The Genomics Research Entrepreneurship to Accelerate Translation (GREAT) project at the University of British Columbia has been chosen for funding through Genome Canada’s Entrepreneurship Education in Genomics (EEG) pilot program.
See www.genomics.entrepreneurship.ubc.ca for more details and program information.
Aimed at helping genomics researchers across Canada add value to their research and capitalize on viable applications and outputs, the EEG investment is supported by Genome Canada, Genome BC and UBC.
Sector-specific issues around natural resources and the environment are especially challenging for scientists, because impacts, such as forest health, take longer to be felt than with more traditional research projects. The project will create a receptive environment for genomics outputs by helping genomics scientists overcome barriers to implementing their research. The UBC program will be built on understanding the needs of researchers specifically with projects in natural resources, forestry and the environment.
“One of the unique elements of GREAT is that it will create a broad entrepreneurial network that involves a diverse range of stakeholders from multiple sectors and disciplines, many of whom may not have previously thought of their activities as being part of the entrepreneurial process,” says Angus Livingstone, Managing Director of UBC’s University-Industry Liaison Office (UILO).
The EEG program at UBC will provide genomics researchers with a more comprehensive approach to entrepreneurship, and deliver a wider complementary framework. This approach permeates the entire life cycle of discovery, from planning a research project to implementing the returns. The new system will leverage the existing entrepreneurship@UBC program to underpin much of the broader entrepreneurial education, while also leveraging UBC’s already strong research foundation, the recognized commercialization expertise of the UILO, and the knowledge and capacity of the Sauder School of Business.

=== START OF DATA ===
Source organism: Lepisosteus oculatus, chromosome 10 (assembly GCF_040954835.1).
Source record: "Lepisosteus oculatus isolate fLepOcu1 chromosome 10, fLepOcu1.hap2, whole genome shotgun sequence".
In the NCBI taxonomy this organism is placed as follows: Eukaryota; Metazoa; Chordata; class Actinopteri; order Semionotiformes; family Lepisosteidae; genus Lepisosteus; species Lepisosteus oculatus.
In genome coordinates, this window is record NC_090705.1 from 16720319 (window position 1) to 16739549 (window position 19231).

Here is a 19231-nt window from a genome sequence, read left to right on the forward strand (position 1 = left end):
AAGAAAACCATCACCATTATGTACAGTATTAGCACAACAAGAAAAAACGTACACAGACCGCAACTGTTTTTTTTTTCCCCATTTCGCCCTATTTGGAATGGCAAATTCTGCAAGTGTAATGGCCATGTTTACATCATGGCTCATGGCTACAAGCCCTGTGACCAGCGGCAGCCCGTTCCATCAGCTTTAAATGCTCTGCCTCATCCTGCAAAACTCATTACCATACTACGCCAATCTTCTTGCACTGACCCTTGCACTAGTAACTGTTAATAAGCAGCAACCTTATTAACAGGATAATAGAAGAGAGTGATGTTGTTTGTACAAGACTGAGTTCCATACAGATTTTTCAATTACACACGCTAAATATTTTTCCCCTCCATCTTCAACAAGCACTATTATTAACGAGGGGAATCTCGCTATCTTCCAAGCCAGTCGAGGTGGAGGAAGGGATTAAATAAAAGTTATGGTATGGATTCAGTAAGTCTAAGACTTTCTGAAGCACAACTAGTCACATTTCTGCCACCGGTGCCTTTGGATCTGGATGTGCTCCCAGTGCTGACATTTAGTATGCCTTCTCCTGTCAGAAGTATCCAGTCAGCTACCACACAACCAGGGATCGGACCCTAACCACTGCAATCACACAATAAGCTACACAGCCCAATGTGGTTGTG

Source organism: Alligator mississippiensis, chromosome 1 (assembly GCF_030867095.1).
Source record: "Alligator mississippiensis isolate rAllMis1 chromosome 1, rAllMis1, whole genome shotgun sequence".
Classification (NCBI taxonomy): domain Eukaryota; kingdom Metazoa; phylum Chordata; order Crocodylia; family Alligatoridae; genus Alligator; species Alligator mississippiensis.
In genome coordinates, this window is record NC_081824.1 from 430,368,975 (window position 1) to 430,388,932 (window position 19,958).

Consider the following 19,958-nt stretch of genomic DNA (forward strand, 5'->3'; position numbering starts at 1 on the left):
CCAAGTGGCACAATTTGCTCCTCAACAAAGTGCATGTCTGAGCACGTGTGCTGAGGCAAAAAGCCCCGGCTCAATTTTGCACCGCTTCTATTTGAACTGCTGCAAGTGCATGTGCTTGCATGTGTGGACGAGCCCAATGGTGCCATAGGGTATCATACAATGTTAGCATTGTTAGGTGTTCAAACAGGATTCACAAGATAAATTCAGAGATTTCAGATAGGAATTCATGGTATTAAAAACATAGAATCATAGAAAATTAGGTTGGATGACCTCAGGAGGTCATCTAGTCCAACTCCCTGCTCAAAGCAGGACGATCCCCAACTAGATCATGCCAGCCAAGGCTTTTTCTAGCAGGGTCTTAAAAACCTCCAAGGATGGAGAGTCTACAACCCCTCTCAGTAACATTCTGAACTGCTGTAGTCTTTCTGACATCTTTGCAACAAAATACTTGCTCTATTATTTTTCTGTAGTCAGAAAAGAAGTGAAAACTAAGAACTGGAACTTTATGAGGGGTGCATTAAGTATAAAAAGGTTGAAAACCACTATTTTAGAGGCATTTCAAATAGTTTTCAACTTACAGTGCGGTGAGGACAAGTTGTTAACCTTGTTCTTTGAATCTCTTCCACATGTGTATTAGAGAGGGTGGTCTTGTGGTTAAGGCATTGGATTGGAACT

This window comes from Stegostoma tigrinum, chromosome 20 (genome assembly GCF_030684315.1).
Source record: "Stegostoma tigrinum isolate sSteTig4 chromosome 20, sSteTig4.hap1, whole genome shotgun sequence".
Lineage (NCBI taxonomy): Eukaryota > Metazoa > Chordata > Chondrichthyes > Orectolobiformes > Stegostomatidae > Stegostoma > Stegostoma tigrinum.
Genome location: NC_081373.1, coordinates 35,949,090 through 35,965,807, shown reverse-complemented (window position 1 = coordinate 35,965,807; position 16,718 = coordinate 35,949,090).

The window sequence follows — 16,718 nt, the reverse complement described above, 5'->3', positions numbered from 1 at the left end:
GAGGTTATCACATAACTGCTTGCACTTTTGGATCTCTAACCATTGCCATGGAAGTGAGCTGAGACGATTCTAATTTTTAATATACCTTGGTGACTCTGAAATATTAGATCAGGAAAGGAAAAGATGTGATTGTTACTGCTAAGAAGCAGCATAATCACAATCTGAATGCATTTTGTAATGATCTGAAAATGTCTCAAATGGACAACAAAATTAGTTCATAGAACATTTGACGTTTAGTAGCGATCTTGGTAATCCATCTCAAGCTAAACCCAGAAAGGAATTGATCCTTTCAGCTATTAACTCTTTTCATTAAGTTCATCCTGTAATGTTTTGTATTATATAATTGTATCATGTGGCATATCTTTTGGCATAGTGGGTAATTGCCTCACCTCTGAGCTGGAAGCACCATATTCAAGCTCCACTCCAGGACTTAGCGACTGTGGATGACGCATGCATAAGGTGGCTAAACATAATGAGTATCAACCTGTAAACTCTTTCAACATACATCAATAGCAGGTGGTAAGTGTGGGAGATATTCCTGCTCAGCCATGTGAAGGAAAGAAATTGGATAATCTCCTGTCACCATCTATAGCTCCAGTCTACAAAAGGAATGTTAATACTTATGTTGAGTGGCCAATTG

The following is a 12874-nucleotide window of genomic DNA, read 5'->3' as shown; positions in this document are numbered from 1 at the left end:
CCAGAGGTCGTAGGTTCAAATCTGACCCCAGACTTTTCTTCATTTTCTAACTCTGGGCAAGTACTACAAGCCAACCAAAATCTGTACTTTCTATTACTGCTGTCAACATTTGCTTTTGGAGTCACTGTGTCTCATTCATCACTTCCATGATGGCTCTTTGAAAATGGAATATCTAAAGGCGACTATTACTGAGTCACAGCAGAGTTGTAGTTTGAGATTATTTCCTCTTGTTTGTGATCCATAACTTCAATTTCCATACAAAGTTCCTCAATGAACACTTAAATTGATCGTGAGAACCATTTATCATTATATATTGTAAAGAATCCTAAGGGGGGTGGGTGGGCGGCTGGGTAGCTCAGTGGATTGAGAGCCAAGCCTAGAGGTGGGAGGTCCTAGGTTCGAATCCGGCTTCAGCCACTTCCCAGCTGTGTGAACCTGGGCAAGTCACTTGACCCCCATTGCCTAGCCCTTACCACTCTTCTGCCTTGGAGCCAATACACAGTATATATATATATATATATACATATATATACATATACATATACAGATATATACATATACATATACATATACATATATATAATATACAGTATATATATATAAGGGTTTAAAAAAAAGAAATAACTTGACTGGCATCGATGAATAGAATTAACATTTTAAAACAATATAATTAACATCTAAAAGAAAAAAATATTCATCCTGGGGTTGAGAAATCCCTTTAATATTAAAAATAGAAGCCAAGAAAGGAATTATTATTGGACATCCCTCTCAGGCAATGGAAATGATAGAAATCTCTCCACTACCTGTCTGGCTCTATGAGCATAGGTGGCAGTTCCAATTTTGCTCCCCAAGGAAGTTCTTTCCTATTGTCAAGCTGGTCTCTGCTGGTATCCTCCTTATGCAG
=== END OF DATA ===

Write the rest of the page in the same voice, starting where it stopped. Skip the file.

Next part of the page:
Some of the GREAT project activities will include engaging with stakeholders and understanding stakeholder needs at the outset through public consultation with policy makers, legislators, land use planners and industry partners; internships and student learning exchanges with Sauder School of Business; and mentorships, as well as more traditional education activities.
“In order to fulfill our mandate of social and economic benefits, we work with these researchers to realize the full potential of the projects and their outcomes,” explains Alan Winter, President and CEO of Genome BC. “Importantly, the EEG project will increase the researchers’ knowledge base to help them directly promote implementation of their project outputs.”
“UBC’s innovative approach is part of a larger Canadian effort to foster entrepreneurial capacity within the genomics research community,” says Dr. Pierre Meulien, President, Genome Canada. “This program will help create a network of next-generation researchers with the skills to manage large, complex multidisciplinary science who are also equipped with entrepreneurial, networking, finance and other business skills to speed discovery to application.”